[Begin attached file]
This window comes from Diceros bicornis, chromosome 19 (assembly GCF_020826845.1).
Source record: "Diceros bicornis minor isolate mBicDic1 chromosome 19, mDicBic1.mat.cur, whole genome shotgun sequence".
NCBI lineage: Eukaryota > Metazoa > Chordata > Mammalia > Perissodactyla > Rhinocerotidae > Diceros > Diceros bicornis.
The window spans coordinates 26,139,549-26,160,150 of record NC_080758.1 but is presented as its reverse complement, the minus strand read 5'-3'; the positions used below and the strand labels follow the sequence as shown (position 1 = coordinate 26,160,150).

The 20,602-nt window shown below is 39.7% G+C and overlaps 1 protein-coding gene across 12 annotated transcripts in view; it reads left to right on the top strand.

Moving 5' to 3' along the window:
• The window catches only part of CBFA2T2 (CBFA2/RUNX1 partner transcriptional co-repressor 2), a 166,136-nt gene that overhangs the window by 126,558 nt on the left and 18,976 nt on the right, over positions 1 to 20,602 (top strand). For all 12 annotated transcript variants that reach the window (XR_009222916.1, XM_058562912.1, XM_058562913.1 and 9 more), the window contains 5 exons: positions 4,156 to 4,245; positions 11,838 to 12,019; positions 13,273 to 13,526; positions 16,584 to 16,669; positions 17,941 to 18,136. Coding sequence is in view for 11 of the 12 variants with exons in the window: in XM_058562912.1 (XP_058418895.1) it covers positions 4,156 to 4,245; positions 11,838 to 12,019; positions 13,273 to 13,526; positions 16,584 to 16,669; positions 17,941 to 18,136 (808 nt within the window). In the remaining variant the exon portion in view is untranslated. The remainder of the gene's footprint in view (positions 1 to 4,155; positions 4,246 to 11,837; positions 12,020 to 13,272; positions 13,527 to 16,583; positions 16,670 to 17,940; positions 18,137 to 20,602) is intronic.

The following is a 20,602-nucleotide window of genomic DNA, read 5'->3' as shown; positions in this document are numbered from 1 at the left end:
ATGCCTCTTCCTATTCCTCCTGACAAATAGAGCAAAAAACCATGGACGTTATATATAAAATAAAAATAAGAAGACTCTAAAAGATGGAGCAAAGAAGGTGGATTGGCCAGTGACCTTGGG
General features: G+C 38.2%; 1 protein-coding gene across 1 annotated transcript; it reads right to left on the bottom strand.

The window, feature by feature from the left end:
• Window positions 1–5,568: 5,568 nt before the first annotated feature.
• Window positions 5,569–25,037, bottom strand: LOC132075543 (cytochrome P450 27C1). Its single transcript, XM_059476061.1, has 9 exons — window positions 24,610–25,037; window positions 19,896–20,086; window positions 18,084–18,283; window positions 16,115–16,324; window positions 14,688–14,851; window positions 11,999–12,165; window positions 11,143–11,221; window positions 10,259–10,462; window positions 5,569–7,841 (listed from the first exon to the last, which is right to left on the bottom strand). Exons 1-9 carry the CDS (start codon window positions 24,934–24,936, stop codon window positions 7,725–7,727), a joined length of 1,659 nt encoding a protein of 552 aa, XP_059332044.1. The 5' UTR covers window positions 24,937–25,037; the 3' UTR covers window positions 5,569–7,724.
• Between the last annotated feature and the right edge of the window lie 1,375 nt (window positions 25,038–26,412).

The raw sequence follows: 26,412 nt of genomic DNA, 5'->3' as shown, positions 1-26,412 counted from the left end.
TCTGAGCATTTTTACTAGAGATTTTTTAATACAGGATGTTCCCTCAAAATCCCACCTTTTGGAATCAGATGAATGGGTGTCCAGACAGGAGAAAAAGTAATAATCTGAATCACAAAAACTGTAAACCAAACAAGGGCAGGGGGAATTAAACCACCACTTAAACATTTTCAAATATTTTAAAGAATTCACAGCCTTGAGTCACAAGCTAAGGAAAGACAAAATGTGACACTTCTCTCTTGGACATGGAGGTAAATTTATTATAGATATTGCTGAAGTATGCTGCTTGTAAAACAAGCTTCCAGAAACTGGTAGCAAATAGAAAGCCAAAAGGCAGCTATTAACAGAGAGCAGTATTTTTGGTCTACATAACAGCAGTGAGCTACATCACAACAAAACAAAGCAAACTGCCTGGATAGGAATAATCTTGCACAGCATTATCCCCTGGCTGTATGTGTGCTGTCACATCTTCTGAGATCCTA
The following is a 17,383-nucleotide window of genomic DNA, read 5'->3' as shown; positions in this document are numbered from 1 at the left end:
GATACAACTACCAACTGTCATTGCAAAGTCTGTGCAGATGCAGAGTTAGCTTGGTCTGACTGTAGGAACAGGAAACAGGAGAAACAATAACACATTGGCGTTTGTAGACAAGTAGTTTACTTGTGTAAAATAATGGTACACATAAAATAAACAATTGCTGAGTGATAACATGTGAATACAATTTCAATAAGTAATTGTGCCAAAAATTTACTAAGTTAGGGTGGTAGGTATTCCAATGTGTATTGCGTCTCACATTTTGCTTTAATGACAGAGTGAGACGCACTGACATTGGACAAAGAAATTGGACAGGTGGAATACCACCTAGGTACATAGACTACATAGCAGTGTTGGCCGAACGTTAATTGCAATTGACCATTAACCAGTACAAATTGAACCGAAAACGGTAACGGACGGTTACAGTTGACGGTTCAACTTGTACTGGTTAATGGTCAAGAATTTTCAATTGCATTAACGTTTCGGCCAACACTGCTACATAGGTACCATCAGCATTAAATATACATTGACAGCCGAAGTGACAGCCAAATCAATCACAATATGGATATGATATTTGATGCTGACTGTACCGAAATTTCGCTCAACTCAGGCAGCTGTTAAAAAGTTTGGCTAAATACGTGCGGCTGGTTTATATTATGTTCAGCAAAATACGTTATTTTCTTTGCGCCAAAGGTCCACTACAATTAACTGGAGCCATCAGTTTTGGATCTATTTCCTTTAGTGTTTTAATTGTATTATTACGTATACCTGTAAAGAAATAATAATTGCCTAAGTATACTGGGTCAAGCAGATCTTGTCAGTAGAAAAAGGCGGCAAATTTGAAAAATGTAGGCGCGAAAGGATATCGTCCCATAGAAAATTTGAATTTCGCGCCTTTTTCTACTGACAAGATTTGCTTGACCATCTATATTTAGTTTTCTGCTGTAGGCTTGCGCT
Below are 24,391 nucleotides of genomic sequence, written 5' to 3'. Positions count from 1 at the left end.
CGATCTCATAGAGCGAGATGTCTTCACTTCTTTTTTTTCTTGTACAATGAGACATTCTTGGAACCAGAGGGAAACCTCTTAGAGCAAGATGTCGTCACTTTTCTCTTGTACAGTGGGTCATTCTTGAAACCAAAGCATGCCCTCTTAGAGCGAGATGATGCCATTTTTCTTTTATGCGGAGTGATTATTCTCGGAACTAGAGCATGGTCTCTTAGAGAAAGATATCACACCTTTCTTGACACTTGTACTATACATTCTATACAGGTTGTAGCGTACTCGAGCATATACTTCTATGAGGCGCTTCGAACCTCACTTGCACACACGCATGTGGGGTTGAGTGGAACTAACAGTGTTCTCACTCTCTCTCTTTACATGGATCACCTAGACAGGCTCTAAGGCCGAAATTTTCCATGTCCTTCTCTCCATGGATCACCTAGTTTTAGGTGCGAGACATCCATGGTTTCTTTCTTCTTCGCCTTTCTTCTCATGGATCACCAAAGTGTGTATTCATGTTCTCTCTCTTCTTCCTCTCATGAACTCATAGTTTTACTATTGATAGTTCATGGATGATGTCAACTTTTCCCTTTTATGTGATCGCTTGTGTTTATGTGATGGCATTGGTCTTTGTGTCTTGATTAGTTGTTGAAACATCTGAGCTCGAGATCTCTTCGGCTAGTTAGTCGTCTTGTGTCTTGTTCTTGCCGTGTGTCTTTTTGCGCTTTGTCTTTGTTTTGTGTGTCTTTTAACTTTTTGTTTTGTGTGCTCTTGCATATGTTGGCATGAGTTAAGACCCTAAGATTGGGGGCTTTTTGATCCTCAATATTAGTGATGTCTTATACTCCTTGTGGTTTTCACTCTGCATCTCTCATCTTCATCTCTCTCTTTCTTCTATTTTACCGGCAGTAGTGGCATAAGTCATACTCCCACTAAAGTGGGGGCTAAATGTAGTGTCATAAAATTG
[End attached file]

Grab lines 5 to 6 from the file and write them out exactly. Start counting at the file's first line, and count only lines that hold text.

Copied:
The 20,602-nt window shown below is 39.7% G+C and overlaps 1 protein-coding gene across 12 annotated transcripts in view; it reads left to right on the top strand.

Moving 5' to 3' along the window: